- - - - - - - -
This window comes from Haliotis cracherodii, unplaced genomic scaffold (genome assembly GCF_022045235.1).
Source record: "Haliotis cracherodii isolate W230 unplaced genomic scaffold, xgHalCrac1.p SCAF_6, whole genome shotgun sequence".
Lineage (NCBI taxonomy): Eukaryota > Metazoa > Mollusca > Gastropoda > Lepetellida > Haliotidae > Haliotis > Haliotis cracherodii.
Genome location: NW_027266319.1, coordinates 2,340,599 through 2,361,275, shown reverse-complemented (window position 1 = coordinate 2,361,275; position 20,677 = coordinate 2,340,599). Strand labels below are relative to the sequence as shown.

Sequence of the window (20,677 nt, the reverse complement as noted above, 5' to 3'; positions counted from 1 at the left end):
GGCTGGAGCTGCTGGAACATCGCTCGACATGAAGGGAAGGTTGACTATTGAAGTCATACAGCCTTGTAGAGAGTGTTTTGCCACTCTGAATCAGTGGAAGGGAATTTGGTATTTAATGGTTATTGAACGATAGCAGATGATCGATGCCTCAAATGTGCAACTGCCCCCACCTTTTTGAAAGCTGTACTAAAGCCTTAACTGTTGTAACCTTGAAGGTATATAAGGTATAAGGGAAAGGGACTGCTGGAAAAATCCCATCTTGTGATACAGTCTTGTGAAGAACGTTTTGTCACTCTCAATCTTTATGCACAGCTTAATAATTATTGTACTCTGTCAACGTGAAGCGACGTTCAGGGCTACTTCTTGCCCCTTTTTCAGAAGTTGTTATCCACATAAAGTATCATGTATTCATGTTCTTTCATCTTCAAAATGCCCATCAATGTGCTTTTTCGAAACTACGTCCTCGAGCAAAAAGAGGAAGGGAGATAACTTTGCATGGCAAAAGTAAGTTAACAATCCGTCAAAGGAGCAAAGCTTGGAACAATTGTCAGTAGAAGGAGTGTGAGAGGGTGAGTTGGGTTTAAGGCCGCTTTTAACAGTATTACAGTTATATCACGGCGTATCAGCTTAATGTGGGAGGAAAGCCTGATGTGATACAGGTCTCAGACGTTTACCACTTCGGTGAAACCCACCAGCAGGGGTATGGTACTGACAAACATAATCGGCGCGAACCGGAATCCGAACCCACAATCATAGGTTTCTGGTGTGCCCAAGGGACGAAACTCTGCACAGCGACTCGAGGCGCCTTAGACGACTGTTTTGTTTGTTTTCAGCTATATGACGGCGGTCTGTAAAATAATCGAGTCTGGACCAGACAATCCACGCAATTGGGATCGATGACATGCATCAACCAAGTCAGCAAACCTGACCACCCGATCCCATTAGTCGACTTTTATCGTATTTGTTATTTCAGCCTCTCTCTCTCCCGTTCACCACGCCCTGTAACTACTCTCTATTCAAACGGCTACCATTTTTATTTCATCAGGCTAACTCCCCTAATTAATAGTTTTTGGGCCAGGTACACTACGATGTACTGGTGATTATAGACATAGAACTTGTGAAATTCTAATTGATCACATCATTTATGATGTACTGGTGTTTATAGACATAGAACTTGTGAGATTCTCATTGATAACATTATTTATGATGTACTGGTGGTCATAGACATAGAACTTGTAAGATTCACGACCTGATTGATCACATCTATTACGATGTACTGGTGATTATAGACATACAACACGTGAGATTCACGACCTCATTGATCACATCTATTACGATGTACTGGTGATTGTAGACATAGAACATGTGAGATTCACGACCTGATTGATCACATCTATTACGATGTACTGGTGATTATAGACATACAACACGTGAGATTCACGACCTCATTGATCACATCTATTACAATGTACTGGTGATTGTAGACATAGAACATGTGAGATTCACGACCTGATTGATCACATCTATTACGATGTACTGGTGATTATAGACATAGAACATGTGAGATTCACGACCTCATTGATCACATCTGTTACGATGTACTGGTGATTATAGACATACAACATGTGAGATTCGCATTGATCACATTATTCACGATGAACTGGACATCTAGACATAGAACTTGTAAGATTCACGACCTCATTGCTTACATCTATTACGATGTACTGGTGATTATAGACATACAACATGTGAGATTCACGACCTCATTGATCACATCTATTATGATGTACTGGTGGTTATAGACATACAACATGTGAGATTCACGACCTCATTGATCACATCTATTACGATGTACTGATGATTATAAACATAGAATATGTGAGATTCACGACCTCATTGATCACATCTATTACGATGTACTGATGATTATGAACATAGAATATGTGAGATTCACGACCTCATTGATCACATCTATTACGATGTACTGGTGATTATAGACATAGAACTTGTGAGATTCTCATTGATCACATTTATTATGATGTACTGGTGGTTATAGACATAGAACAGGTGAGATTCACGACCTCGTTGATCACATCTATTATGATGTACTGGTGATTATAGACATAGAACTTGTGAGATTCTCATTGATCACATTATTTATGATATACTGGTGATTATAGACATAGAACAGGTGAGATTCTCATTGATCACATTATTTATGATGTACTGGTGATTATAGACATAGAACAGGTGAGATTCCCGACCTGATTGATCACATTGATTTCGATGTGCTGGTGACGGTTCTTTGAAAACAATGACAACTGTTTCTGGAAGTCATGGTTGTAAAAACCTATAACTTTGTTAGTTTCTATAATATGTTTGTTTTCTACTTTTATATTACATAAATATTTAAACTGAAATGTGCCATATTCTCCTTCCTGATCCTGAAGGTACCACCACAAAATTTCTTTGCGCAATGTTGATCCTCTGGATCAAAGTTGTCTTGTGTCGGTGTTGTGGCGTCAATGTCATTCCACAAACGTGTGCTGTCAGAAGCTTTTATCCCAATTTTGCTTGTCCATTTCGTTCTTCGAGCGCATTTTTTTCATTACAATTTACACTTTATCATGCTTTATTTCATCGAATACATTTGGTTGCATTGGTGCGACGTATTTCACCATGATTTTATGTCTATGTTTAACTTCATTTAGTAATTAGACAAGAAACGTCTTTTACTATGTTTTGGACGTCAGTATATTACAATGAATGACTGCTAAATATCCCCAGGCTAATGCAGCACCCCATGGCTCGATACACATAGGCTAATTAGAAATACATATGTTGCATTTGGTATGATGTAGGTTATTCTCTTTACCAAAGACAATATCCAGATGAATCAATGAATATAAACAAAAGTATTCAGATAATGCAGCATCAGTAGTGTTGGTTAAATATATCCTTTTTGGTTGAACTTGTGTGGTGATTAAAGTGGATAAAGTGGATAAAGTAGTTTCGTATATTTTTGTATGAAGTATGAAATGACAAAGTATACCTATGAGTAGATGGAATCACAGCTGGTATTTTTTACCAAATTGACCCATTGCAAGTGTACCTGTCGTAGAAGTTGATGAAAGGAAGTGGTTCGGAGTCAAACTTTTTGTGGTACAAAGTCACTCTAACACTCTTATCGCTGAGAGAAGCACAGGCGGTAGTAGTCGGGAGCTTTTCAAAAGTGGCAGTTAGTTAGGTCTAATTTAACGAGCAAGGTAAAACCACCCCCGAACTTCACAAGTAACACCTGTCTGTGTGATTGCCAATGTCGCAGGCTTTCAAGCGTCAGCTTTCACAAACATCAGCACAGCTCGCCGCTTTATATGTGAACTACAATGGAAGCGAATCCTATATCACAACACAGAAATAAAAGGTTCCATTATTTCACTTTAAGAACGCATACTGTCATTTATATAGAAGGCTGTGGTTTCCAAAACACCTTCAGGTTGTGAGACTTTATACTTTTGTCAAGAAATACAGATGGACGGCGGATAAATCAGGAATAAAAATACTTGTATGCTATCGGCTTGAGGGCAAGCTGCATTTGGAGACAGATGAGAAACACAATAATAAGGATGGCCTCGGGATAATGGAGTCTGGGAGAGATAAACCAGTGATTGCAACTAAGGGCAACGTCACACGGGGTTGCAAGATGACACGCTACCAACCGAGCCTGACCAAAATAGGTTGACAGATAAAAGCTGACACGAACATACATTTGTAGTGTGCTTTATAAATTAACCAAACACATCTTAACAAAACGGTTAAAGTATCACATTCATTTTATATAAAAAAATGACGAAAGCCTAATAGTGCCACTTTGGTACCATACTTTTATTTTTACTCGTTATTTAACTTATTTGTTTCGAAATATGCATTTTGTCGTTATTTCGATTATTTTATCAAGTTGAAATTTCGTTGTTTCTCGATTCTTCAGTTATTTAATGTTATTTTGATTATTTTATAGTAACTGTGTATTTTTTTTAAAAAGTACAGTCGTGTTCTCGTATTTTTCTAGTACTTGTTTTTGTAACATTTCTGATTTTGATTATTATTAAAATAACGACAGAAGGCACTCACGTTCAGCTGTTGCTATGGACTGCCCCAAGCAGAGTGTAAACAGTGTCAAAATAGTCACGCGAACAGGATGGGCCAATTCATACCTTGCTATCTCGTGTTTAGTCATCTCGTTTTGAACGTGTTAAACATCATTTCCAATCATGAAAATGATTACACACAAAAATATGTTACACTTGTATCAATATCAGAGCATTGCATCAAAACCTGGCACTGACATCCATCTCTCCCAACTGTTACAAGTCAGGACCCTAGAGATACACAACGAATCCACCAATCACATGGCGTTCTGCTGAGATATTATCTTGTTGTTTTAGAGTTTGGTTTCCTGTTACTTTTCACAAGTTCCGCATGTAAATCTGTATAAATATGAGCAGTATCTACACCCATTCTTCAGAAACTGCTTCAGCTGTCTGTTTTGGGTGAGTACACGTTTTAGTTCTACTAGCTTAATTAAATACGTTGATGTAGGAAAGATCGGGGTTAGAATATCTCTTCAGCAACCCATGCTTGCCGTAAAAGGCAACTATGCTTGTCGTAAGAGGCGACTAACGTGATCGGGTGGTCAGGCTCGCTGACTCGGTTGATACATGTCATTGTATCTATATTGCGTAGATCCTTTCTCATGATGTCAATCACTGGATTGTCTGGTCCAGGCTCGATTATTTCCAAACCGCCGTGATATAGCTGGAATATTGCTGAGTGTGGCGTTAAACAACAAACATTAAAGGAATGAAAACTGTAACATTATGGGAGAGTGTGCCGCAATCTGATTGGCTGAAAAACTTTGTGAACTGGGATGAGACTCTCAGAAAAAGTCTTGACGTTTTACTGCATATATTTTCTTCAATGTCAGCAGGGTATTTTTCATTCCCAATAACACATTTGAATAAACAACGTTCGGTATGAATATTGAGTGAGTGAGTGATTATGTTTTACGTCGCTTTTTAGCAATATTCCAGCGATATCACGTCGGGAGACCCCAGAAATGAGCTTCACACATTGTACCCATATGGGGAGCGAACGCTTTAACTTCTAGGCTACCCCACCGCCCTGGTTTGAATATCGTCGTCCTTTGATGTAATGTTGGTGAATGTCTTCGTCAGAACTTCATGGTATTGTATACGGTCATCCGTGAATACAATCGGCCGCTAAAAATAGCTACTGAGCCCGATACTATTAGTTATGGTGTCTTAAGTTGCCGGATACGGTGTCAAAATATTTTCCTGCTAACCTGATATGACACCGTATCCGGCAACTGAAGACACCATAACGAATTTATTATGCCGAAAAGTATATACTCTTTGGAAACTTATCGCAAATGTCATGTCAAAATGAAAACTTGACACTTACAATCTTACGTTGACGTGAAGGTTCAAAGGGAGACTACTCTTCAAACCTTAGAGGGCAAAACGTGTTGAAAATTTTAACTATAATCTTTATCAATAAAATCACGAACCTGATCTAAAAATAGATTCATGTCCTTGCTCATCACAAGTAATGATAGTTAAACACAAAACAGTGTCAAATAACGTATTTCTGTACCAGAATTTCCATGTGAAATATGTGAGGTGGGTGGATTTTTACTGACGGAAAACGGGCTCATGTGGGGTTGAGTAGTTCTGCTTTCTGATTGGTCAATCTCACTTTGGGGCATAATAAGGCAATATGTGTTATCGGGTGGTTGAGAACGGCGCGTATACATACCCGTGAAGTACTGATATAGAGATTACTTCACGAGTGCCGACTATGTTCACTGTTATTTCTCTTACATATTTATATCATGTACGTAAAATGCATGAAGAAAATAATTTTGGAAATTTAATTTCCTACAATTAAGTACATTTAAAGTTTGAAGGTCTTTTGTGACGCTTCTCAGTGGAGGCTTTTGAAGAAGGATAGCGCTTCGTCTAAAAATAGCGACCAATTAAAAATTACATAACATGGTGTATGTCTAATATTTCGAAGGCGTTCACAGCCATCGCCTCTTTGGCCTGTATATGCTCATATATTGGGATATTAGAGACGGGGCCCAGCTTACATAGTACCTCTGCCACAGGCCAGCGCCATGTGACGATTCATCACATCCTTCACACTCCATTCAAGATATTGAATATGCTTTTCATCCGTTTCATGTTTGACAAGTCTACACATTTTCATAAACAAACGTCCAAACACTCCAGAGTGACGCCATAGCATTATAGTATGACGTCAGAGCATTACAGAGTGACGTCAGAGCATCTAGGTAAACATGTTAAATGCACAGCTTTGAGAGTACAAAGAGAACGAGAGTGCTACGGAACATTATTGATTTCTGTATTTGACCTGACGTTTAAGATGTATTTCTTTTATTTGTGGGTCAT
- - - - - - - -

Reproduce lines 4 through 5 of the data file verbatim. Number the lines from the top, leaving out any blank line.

Genome location: NW_027266319.1, coordinates 2,340,599 through 2,361,275, shown reverse-complemented (window position 1 = coordinate 2,361,275; position 20,677 = coordinate 2,340,599). Strand labels below are relative to the sequence as shown.

Sequence of the window (20,677 nt, the reverse complement as noted above, 5' to 3'; positions counted from 1 at the left end):